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Market Update August 2023

Equity markets stumble

  • UK inflation slowed to 6.8% in July from 7.9% in June, primarily due to lower energy costs. US headline inflation picks up slightly in July, rising 3.2% year-over-year.

  • The UK economy grew by a greater-than-expected 0.2% from the first quarter to the second quarter.

  • The Office for National Statistics sharply upgraded the UK’s GDP growth estimates for 2021 from 7.6% to 8.7%, which suggests the UK recovered much faster from the Covid pandemic than originally thought.

  • UK wages (excluding bonuses) rose at a record annual rate of 7.8% in the three months to June.

  • The Bank of England increased interest rates by 25 basis points to 5.25%.

  • US retail sales continue to grow strongly.

  • The yield on UK and US government bonds hit a 16-year high.

  • Oil prices rise strongly, partly triggered by Russia agreeing with OPEC+ members to further cut crude exports.

  • Fitch Ratings unexpectedly downgraded the US's debt to AA from AAA.

  • Administrators confirmed nearly 300 job losses at UK retailer Wilk.

  • China stops reporting youth unemployment data shortly after the measure hit a record high.

Equity markets suffered a summer pause during August. In what appears to be a return of good economic news being bad for investment markets, resilient growth in the US is fuelling a fear that interest rates will need to be raised higher in the battle to defeat inflation.

The Jackson Hole Economic Symposium took place during the month. This is an annual event, hosted by the US Federal Reserve Bank, to discuss the most pressing matters facing global economics. It has historically been an important event for investors as it can offer clues on potential policy shifts. Last week the focus was on the necessary policy adjustment from reducing inflation to keeping it under control. The rate of price increases has slowed sharply in the US and is moderating in Europe, but Powell and Christine Lagarde, the President of the European Central Bank, were clear that there is still plenty of work to do. Working out exactly when the inflation threat is diminishing is proving hard in the face of unstable supply conditions that continue to affect prices. Fed Chair Jerome Powell pledged that officials would approach future policy decisions “carefully”, suggesting a high bar for the Fed to again raise the federal funds rate at its next meeting in September.

It was the surging price of oil that powered inflation to 40-year highs in 2022. This trend has been reversing this year, but there has been a recent pick-up in the price of oil with WTI crude spiking a further 4.8% higher in August as supply cuts from some of the world’s biggest producers continue to bite. This is something we are watching closely given its potential impact on inflation and by extension on interest rate moves and equity market performance.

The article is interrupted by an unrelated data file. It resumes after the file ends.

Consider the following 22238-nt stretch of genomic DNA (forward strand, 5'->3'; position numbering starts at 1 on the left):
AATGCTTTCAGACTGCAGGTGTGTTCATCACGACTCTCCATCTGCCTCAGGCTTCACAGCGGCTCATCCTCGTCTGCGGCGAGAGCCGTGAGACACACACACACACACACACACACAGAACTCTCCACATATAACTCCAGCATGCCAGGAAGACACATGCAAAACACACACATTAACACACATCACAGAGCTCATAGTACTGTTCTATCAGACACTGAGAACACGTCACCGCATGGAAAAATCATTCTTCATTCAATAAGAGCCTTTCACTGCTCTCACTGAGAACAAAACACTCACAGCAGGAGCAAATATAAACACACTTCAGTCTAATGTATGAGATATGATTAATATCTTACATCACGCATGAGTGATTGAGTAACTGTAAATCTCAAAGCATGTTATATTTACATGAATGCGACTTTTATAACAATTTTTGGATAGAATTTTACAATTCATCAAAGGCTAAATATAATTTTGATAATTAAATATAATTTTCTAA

Chinese equities suffered an ugly month as data showed the world’s second-largest economy falling into deflation. China is already struggling with a weak economy and an ailing property sector.

Bond yields generally moved higher during the month. The yield on long-dated US and UK government bonds both reached their highest levels since the global financial crisis. This provided a headwind for most bond funds, although the impact from rising yields on the capital value of bonds is now being offset to some extent by the relatively high income yield that bonds are now generating. Bonds that mature relatively soon continue to offer a higher yield than bonds that mature further in the distance, which creates a fairly unusual phenomenon called an “inverted yield curve”. This higher yield available on short dated bonds, plus the fact that they generally suffer less from rising yields, meant that they outperformed during the month.

At the start of the month, rating agency Fitch unexpectedly downgraded the credit rating of the US. This did not help general sentiment in the markets, but it did no harm to the US Dollar, which gained 1.5% versus Sterling after suffering a difficult 2023 so far.

September is seasonally a weak month for equity markets, but we are still of the view that markets grind higher for now. We are in the 'Late Cycle', but previous episodes have shown this to be a good time to be an investor.

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This document has been prepared for Ermin Fosse Financial Management LLP and is for information purposes only.

It should not be taken as advice and does not constitute a recommendation to buy or sell securities or to invest in any of the markets and/or sectors referenced.

This article is distributed for information purposes and should not be considered investment advice or an offer of any security for sale. This article contains the opinions of the author but not necessarily Ermin Fosse and does not represent a recommendation of any particular security, strategy or investment product.

Information contained herein has been obtained from sources believed to be reliable, but is not guaranteed. It is not a promotion of Ermin Fosse’s services.

Please contact us before you invest / disinvest. The past is not indicative of future results. When you invest you may not get back what you put in. Errors and omissions excepted.

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